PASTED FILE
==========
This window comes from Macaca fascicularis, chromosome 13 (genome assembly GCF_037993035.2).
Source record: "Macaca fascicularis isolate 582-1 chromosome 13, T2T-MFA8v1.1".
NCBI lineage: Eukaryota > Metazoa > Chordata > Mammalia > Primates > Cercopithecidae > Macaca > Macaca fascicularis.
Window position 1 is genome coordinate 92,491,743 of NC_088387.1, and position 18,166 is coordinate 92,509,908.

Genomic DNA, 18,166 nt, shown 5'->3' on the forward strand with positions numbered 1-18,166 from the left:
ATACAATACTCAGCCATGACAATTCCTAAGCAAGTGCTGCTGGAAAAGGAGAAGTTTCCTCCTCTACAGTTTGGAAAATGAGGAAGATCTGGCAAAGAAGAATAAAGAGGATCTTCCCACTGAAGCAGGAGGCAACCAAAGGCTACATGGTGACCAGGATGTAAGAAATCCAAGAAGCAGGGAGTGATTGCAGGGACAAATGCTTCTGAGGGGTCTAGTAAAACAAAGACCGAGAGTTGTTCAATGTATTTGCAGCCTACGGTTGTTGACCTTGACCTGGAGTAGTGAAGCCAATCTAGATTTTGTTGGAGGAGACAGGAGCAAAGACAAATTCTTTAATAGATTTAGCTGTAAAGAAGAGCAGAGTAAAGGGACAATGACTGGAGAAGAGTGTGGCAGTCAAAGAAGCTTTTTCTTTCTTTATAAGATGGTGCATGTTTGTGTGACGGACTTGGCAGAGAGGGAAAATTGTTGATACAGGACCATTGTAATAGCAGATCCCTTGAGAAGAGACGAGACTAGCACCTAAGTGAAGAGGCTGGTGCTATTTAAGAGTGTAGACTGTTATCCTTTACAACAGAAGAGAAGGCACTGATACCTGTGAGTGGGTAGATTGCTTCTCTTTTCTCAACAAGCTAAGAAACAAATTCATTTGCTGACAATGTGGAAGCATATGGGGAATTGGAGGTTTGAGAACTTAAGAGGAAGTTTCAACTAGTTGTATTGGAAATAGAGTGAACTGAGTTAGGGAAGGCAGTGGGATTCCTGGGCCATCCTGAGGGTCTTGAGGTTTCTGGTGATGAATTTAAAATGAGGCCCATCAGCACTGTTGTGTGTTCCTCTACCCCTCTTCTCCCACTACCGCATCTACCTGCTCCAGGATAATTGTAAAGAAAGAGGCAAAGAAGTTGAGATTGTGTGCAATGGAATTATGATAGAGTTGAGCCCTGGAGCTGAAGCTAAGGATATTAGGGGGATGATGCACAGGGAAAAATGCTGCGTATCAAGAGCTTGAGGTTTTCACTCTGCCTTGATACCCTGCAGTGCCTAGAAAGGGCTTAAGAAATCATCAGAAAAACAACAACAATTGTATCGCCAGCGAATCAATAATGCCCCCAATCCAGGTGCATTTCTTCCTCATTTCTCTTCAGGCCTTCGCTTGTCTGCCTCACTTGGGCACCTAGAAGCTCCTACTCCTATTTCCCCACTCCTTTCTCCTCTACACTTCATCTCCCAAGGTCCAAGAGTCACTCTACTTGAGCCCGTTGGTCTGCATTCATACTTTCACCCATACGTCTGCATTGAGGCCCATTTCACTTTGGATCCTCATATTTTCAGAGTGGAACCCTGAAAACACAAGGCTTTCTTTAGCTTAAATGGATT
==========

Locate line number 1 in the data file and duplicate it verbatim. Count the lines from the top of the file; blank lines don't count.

This window comes from Macaca fascicularis, chromosome 13 (genome assembly GCF_037993035.2).